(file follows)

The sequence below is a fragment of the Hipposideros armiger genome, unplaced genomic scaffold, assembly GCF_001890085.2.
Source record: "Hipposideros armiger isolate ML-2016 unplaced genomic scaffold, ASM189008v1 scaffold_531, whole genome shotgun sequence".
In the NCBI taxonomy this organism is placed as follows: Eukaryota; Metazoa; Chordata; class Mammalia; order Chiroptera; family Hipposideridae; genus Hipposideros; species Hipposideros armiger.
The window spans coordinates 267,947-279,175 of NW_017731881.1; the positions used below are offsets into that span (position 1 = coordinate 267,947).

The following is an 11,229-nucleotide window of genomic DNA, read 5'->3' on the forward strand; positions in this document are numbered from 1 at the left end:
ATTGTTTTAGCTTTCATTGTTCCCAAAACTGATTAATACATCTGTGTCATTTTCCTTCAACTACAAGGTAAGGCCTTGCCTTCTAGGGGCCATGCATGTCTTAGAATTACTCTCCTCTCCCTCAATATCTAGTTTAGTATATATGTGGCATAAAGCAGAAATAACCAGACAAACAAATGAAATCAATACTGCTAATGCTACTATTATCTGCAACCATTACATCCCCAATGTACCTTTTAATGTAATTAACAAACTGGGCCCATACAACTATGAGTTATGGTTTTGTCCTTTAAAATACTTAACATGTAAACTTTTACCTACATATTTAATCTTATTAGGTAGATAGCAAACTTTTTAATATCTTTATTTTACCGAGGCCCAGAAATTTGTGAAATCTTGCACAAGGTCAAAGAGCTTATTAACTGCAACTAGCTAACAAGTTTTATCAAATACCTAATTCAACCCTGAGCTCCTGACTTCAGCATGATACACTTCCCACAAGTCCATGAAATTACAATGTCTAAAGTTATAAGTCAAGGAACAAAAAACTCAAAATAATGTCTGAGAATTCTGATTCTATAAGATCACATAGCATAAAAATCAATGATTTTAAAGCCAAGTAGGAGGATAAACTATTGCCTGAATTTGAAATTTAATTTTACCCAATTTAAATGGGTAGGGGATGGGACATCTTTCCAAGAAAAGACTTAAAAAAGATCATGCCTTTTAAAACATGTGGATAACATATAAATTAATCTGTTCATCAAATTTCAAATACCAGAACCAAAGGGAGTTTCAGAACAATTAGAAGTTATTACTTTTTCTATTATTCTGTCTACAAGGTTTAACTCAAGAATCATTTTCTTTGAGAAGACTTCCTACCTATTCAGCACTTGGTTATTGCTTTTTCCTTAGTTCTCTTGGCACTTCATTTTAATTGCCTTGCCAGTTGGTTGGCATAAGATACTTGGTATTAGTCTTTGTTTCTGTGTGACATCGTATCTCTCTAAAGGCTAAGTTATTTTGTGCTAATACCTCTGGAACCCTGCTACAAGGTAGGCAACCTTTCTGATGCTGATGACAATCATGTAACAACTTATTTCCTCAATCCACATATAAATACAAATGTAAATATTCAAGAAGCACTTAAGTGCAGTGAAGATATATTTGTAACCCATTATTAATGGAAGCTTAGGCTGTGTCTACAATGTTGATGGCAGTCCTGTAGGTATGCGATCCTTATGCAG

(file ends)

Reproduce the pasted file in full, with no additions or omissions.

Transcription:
The sequence below is a fragment of the Hipposideros armiger genome, unplaced genomic scaffold, assembly GCF_001890085.2.
Source record: "Hipposideros armiger isolate ML-2016 unplaced genomic scaffold, ASM189008v1 scaffold_531, whole genome shotgun sequence".
In the NCBI taxonomy this organism is placed as follows: Eukaryota; Metazoa; Chordata; class Mammalia; order Chiroptera; family Hipposideridae; genus Hipposideros; species Hipposideros armiger.
The window spans coordinates 267,947-279,175 of NW_017731881.1; the positions used below are offsets into that span (position 1 = coordinate 267,947).

The following is an 11,229-nucleotide window of genomic DNA, read 5'->3' on the forward strand; positions in this document are numbered from 1 at the left end:
ATTGTTTTAGCTTTCATTGTTCCCAAAACTGATTAATACATCTGTGTCATTTTCCTTCAACTACAAGGTAAGGCCTTGCCTTCTAGGGGCCATGCATGTCTTAGAATTACTCTCCTCTCCCTCAATATCTAGTTTAGTATATATGTGGCATAAAGCAGAAATAACCAGACAAACAAATGAAATCAATACTGCTAATGCTACTATTATCTGCAACCATTACATCCCCAATGTACCTTTTAATGTAATTAACAAACTGGGCCCATACAACTATGAGTTATGGTTTTGTCCTTTAAAATACTTAACATGTAAACTTTTACCTACATATTTAATCTTATTAGGTAGATAGCAAACTTTTTAATATCTTTATTTTACCGAGGCCCAGAAATTTGTGAAATCTTGCACAAGGTCAAAGAGCTTATTAACTGCAACTAGCTAACAAGTTTTATCAAATACCTAATTCAACCCTGAGCTCCTGACTTCAGCATGATACACTTCCCACAAGTCCATGAAATTACAATGTCTAAAGTTATAAGTCAAGGAACAAAAAACTCAAAATAATGTCTGAGAATTCTGATTCTATAAGATCACATAGCATAAAAATCAATGATTTTAAAGCCAAGTAGGAGGATAAACTATTGCCTGAATTTGAAATTTAATTTTACCCAATTTAAATGGGTAGGGGATGGGACATCTTTCCAAGAAAAGACTTAAAAAAGATCATGCCTTTTAAAACATGTGGATAACATATAAATTAATCTGTTCATCAAATTTCAAATACCAGAACCAAAGGGAGTTTCAGAACAATTAGAAGTTATTACTTTTTCTATTATTCTGTCTACAAGGTTTAACTCAAGAATCATTTTCTTTGAGAAGACTTCCTACCTATTCAGCACTTGGTTATTGCTTTTTCCTTAGTTCTCTTGGCACTTCATTTTAATTGCCTTGCCAGTTGGTTGGCATAAGATACTTGGTATTAGTCTTTGTTTCTGTGTGACATCGTATCTCTCTAAAGGCTAAGTTATTTTGTGCTAATACCTCTGGAACCCTGCTACAAGGTAGGCAACCTTTCTGATGCTGATGACAATCATGTAACAACTTATTTCCTCAATCCACATATAAATACAAATGTAAATATTCAAGAAGCACTTAAGTGCAGTGAAGATATATTTGTAACCCATTATTAATGGAAGCTTAGGCTGTGTCTACAATGTTGATGGCAGTCCTGTAGGTATGCGATCCTTATGCAG